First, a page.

Three-quarters of American Jews say “a thriving Jewish state is vital for the long-term future of the Jewish people.”
By Batya Jerenberg, World Israel News
Seventy-two percent of American Jews polled in a survey this month said that “a thriving State of Israel is vital for the long-term future of the Jewish people.” The survey was conducted on behalf of the American Jewish Committee (AJC).
However, the one quarter of the 1,006 Americans queried who said that Israel isn’t vital may be large enough to trouble some Israelis. Meanwhile, 35 percent disagreed either somewhat or strongly with the statement: “Caring about Israel is a very important part of my being a Jew.”
The poll did find that a clear majority (71%) of Jews feel a bond with Israelis. To the question, “Using the metaphor of a family, do you consider Israeli Jews your…?” 43 percent chose the answer “extended family.” Another 13 percent selected the still closer “siblings,” and another 15 percent “first cousins.” Twenty-eight percent answered “not part of my family.” One percent had no opinion.
Although fully 59 percent of American Jews have never visited Israel, 57 percent think it is appropriate to try to influence Israeli policy on such issues as national security and negotiations with the Palestinians. Israelis polled disagreed with that statement by a two-to-one margin (63%-to-31%).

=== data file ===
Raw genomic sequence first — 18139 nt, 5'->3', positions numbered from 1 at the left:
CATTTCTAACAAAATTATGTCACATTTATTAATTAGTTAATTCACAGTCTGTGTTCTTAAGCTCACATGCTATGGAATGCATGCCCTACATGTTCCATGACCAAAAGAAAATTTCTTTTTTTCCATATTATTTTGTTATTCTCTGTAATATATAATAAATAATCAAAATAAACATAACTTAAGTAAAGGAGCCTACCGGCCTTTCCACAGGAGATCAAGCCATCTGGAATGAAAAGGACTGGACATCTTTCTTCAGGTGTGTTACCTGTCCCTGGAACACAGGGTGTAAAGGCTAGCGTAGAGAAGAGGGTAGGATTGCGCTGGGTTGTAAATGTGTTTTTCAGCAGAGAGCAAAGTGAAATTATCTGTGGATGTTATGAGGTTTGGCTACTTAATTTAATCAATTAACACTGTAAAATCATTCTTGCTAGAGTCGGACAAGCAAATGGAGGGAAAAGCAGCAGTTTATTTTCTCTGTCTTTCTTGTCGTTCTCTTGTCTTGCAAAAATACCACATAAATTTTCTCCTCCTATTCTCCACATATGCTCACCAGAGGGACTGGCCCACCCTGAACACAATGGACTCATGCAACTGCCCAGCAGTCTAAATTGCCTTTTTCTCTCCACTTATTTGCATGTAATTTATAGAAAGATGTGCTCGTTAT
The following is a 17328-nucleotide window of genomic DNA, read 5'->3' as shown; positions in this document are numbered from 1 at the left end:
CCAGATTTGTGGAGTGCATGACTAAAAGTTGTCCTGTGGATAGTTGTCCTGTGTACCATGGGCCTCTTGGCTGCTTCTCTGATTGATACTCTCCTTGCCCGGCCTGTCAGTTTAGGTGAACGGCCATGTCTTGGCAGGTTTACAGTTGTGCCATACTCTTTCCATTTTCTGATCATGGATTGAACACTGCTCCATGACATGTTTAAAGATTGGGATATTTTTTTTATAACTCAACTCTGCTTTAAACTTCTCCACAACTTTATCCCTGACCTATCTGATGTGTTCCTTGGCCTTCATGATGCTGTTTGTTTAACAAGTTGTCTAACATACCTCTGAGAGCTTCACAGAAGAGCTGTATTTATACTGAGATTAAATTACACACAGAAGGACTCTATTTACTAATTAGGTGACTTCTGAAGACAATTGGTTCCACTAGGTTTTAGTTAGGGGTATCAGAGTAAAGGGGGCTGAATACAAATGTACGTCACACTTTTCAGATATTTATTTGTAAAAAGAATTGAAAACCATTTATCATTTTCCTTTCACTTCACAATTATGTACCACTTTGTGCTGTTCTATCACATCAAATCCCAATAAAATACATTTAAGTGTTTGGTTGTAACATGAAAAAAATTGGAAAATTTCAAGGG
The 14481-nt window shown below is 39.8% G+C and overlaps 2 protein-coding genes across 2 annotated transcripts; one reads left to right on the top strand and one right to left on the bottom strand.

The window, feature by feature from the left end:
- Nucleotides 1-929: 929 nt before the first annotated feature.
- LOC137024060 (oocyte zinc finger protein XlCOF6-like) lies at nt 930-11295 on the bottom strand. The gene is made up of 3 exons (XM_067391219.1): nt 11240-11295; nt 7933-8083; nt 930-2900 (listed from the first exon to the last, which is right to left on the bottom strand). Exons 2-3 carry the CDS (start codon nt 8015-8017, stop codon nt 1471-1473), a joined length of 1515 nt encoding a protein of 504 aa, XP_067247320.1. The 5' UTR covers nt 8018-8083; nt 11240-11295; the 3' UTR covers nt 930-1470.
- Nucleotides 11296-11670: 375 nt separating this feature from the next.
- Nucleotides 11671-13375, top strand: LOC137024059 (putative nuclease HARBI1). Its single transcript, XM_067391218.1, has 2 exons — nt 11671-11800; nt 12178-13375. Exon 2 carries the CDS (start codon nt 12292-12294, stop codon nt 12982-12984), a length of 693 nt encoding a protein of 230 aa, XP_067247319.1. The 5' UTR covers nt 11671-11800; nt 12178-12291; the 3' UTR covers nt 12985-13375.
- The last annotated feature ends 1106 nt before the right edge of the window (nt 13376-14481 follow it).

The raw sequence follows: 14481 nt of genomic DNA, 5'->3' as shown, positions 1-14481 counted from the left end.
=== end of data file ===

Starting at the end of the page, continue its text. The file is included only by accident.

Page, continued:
The survey confirms earlier polls that found Israeli and American Jews sharply divided over their views of President Donald Trump.
Fifty-nine percent of American Jews disapproved of the way the U.S. leader is handling the relationship between the two countries, and only half supported recent U.S. recognition of the Golan Heights as Israeli territory. In contrast, the Israelis approved of both by wide margins – 79 percent and 88 percent, respectively.
Israelis were far more hawkish on the Palestinian state issue than their American counterparts. Nearly two thirds (64%) of Americans are either somewhat or strongly favorable toward a demilitarized Palestinian state in Judea and Samaria. Only 39 percent of Israelis agreed that even a demilitarized Palestinian state was a good idea.
Asked whether Israel should dismantle some or all Jewish communities in the territories as part of a peace agreement, a quarter of American Jews answered “all,” and 41 percent answered “some.” In Israel, only 6 percent said that their government should be willing to dismantle all of them, with a further 37 percent saying “some.”
A conference in Tel Aviv University on Thursday will discuss the survey’s results. It’s being held at The Stephen Roth Institute for the Study of Contemporary Antisemitism and Racism. The conference will focus on whether there is a crisis today between the two largest Jewish communities in the world, as well as the issue of anti-Semitism in America.